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Is China Condemned to Repeat America's Mistakes?

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With naivete comes unreliability -- both in products and information.

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As if the Chinese are taking advice straight from the pages of Alan Greenspan's The Age of Turbulence: Adventures in a New World, the government is throwing yuan into the system every which way in hopes of stimulating recovery.

In the first 6 months of 2009, M2 money rose 29% and the banking system reported that lending in June was 4 times as large as last year. China's officials are draining liquidity into the Chinese economy, but the problem is that it's not going where it should be: 20% of the new lending was invested in the stock market in the first 5 months of this year. And the minimum mortgage payments were cut from 30% to 20% to help drive up home sales.

This brings me to my next point of skepticism: the Chinese stock market. The Shanghai Index has risen over 75% since November 2008. The best performing country in the world can't justify such drastic marketing upswings, let alone an economy that's struggling to find the strength to get back on its own 2 feet without the help of US credit-compulsive consumers.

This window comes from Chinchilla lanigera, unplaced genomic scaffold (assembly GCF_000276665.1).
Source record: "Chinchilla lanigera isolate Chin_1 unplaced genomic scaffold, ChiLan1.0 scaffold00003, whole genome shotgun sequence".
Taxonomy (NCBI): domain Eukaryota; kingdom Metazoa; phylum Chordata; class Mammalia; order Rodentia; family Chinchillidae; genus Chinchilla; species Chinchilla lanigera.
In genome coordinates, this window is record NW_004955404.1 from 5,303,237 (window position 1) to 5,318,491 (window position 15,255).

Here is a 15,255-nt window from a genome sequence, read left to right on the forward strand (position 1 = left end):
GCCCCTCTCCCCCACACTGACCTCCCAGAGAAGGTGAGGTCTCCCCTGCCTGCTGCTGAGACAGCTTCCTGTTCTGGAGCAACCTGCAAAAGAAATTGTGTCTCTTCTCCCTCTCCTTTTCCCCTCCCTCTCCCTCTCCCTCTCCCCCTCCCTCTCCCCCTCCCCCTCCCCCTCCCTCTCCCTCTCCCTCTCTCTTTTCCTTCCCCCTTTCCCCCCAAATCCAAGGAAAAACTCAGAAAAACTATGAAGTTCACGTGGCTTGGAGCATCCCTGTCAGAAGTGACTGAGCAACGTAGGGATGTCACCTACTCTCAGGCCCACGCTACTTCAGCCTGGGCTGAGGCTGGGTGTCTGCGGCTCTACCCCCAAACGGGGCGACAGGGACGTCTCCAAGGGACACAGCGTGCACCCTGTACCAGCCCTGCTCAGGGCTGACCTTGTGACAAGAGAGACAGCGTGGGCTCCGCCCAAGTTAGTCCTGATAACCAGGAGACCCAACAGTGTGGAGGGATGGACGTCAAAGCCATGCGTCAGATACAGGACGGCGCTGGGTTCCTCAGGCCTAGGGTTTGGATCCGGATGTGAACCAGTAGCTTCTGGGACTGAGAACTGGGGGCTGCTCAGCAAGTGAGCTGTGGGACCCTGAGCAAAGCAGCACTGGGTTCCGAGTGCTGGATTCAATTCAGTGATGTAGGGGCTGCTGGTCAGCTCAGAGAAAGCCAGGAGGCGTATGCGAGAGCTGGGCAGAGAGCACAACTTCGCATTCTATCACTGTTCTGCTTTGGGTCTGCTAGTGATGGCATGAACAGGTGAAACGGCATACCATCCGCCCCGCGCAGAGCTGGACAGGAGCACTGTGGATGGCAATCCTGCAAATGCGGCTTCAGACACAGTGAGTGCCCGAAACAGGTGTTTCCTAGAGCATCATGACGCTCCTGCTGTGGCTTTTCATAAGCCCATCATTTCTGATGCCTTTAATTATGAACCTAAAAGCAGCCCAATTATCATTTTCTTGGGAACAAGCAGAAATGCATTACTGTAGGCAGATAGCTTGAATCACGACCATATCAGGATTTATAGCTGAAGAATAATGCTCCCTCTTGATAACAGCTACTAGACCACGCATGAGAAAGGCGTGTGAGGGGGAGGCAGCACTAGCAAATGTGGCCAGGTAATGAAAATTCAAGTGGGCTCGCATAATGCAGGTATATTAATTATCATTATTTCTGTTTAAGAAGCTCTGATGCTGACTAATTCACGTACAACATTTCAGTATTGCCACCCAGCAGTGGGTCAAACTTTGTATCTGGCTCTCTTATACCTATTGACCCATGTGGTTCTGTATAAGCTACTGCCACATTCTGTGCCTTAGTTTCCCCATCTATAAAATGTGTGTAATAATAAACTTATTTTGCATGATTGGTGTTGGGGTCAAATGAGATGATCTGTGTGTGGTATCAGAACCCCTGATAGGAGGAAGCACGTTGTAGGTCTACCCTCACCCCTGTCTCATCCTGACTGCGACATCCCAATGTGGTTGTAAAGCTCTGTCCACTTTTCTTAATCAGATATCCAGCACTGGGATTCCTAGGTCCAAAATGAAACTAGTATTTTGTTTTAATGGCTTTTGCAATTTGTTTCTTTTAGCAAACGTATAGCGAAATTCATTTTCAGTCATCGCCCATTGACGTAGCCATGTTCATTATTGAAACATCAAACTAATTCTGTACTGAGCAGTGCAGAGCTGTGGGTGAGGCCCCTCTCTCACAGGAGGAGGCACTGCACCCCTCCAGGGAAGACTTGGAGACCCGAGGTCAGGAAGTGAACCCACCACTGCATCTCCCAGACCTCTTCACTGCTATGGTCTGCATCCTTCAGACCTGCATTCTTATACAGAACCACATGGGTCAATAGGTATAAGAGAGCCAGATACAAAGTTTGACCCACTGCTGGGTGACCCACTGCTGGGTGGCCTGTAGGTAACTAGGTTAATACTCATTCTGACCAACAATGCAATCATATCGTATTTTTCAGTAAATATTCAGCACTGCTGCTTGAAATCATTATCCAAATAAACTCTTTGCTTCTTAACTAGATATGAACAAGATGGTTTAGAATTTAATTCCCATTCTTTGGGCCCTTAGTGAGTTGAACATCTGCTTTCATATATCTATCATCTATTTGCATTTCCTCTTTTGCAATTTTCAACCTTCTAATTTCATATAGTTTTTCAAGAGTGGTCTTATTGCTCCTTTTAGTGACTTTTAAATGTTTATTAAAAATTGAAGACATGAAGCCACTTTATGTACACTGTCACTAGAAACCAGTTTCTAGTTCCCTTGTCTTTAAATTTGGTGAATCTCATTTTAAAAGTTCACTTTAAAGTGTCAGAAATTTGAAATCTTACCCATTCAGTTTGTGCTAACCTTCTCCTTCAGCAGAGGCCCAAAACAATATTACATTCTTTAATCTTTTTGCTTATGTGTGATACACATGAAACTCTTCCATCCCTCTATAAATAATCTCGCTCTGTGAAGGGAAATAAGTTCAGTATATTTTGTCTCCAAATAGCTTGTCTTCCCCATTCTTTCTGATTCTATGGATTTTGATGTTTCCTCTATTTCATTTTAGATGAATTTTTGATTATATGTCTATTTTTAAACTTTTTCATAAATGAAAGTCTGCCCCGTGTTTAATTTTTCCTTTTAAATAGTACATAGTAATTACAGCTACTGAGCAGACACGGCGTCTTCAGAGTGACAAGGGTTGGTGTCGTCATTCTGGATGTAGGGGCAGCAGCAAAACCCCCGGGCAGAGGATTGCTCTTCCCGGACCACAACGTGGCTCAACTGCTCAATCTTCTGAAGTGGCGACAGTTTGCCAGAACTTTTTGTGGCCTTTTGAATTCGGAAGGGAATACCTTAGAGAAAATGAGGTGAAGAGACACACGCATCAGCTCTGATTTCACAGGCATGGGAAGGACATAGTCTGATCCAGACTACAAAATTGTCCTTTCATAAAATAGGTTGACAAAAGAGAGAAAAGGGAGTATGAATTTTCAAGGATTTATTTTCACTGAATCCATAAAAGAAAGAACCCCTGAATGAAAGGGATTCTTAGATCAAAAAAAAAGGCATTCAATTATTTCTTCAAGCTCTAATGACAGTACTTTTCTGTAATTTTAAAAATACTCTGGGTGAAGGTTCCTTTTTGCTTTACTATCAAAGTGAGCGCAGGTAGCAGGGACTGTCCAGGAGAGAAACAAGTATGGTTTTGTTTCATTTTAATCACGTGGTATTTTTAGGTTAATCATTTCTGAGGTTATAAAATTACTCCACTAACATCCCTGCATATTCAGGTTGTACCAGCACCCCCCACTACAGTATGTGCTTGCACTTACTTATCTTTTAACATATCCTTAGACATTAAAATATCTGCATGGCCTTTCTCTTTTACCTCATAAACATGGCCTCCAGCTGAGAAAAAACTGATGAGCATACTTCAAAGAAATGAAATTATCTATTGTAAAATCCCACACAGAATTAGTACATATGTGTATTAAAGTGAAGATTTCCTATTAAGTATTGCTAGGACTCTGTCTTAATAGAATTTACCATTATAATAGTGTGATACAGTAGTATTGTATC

That kind of upward momentum screams equity bubble. Even worse, the Chinese housing market is starting to mirror the US housing market several years ago. Mortgage standards are being lowered -- albeit not anywhere close to where US standards fell to -- and banks are being told to raise coverage ratios for an expected rise in non-performing loans. In fact, I've read reports that an increase in vacancy of unfinished buildings is being spotted.

It's deja vu. And we already know the outcome of this story. The US is experiencing its last chapter right now.

The Chinese government needs to step in and mop up the excess liquidity, or things are going to get messy. Monetary policy is too loose and both stock market and real estate bubbles are clearly in sight. As long as the government continues to flood the market with yuan, the bubbles will continue to balloon.

If both of these asset bubbles collapse -- and they likely will -- all of the capital the government lent will be wasted. Long term, that means no real economic growth will have been created.

In order to create real growth, China must alter its current recovery method. The government needs to find ways to drive personal consumption. The Chinese have a tendency to save for a rainy day. They prefer to invest in stocks or a home, rather than spend or borrow to purchase frivolous goods.

While the Chinese should never strive to emulate the spending habits of many Americans, the government needs to provide incentives for the Chinese to buy the goods they make -- the goods that we Americans can no longer afford. Otherwise, real growth won't be achieved.

As critical as I've been on China, I do have faith in the country. Heck, I'm moving there because of the great opportunities the country has to offer. However, I'm certainly concerned about the recovery strategies the country is taking, and fearful that I could end up being smack dab in the middle of the same crisis I just lived through here in the States over the past 2 years.
No positions in stocks mentioned.
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